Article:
April 18, 2008

Somewhere in Time

The Time Traveller's Wife
by Audrey Niffenegger, 2003

OK, so let's get the bad news out of the way first: this is a very poorly-written novel. The prose is the kind where sometimes you find yourself wincing and feeling embarrassed for the author. Big ideas are largely absent, and the small ideas flare out quickly for the most part. The characters, relationships, evocations of time and place, are all of the kind one might find in a freshman creative writing seminar at a tiny liberal-arts college in the midwest.

Now let's get to what I like about it.

This story is a romance, and when it remembers that it's a romance, it can be excellent. The sci-fi time-travel angle is a natural set-up for exploring the myriad temporal aspects of what love is (how people are bound together over time, the feeling of "fatedness," the sense of flashback and flashforward inherent in long-term relationships, the way love is linked into biology, etc., etc.). Of course, I wanted a lot more of that - that's what makes the book special and gives it unique angles on such ideas - but the glimpses that are there do tantalize.

I'm also intrigued by a couple of the side characters, though that may be because the characters that are dwelt upon for the longest attain a certain drab similarity to each other. The author doesn't seem to want to dwell on the sadness in the minor characters, even when that's their most interesting aspect (every family is miserable in its own unique way, as we know). Perhaps it was the right choice to focus on the two main characters - it is a romance after all, and the book is just the right length as it is.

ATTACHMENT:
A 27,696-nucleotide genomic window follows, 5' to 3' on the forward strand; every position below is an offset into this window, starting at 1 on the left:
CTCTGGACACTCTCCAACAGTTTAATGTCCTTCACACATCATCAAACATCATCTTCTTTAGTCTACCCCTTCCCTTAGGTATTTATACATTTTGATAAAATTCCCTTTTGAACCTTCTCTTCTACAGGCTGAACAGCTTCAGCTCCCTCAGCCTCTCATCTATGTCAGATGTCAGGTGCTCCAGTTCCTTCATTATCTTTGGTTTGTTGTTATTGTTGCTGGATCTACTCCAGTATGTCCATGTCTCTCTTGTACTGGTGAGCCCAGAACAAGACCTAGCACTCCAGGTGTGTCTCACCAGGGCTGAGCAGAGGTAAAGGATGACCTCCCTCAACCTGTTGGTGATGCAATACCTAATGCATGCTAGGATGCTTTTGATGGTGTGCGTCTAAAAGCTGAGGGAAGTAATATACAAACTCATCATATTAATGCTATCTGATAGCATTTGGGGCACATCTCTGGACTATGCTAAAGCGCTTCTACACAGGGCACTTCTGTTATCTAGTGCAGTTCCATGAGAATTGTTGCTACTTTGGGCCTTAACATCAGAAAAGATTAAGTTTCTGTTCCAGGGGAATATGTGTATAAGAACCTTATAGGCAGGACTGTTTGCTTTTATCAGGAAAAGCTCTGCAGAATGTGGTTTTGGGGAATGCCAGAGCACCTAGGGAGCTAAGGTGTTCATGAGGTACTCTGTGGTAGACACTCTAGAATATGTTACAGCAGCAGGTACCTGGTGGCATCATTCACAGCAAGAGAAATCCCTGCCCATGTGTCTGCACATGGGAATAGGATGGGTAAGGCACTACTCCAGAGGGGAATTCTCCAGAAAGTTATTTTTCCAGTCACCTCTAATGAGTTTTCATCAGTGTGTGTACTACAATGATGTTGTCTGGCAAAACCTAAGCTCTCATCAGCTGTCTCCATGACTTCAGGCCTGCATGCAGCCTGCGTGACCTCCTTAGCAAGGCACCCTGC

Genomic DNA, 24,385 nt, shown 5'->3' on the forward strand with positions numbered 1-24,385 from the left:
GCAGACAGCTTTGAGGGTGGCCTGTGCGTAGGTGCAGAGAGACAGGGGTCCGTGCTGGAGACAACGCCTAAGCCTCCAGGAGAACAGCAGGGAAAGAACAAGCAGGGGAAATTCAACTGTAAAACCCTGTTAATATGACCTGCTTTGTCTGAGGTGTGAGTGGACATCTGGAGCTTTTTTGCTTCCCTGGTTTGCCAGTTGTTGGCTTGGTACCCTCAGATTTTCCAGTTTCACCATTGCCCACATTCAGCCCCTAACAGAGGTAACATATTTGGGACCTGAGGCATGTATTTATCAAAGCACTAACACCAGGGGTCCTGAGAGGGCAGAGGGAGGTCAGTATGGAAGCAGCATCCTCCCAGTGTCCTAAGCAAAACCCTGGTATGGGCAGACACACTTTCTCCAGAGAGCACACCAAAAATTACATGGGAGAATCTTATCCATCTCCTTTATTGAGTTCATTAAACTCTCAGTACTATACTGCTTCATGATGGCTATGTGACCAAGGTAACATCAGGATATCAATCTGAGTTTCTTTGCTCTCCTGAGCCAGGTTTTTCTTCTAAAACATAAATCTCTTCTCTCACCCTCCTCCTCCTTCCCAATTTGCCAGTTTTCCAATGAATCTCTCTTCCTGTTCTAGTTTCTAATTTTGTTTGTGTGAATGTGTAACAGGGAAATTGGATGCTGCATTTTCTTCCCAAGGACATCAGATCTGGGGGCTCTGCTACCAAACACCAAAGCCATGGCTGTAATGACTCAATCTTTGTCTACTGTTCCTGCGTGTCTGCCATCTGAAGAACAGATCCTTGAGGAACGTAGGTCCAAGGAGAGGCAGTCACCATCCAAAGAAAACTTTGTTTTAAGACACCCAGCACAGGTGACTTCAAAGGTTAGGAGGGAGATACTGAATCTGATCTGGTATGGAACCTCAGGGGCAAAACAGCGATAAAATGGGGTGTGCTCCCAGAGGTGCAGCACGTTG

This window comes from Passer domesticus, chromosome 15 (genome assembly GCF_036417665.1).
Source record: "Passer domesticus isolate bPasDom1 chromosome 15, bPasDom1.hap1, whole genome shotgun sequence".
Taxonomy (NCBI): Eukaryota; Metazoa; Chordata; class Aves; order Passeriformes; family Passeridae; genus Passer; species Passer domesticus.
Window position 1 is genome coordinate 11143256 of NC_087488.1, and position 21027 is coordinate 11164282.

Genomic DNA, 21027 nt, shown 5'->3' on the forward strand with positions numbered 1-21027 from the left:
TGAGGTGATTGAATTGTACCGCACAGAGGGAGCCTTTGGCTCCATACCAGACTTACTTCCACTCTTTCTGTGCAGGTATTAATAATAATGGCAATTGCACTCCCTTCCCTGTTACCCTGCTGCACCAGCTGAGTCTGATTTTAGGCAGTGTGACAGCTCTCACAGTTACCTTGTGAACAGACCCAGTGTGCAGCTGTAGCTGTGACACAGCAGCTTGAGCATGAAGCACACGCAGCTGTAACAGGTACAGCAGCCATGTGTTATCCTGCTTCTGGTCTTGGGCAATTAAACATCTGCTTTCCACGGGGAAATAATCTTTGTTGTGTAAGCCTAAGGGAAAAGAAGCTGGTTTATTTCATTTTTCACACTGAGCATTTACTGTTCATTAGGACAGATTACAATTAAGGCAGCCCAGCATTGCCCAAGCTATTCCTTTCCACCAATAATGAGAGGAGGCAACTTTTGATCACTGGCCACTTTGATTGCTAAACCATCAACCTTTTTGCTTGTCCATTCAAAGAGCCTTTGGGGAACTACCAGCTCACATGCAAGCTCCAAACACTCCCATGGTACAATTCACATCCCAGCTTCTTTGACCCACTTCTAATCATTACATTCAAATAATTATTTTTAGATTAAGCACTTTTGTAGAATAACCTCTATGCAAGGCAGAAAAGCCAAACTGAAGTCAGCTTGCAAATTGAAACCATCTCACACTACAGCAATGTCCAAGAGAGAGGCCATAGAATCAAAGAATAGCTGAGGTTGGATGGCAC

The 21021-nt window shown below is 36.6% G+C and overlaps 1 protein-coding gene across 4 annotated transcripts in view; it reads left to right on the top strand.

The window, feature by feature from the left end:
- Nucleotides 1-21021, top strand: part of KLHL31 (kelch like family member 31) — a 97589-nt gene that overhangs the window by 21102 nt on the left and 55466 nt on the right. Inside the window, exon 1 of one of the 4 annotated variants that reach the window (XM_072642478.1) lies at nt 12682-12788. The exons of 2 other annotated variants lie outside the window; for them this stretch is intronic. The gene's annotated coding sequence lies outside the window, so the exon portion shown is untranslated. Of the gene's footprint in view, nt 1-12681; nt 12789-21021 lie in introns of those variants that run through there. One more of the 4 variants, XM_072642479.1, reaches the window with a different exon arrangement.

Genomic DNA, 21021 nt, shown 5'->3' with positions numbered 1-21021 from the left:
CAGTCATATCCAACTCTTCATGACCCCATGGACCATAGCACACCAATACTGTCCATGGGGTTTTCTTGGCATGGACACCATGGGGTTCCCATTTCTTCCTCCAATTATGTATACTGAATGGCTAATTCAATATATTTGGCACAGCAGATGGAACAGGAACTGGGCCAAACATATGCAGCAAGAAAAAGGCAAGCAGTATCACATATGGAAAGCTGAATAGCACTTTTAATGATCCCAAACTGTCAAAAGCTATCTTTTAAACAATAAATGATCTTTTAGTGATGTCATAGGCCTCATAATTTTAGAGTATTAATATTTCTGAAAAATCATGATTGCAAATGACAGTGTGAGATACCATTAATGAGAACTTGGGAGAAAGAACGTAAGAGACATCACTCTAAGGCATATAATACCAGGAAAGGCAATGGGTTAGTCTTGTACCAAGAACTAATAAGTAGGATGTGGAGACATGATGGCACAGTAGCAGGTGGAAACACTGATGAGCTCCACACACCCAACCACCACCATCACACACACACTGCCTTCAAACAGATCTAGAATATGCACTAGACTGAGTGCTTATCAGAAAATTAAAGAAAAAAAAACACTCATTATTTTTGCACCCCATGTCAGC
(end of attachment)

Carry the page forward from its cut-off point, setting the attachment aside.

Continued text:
Reading the book was an interesting experience, because I felt I was reading a "treatment" of the theme of the novel the whole time, instead of a novel. Never full invested in the text itself, I'm sure it's partly my own imagination getting the best of me, but I kept envisioning different directions the story might have taken, different ways ideas might have been developed and investigated. All this, of course, points to just how compelling the germinal idea is.

I read that there will be a movie version, and I will be interested to see another "treatment" of the story in that medium. Meanwhile, I'm happy to have read the book first.

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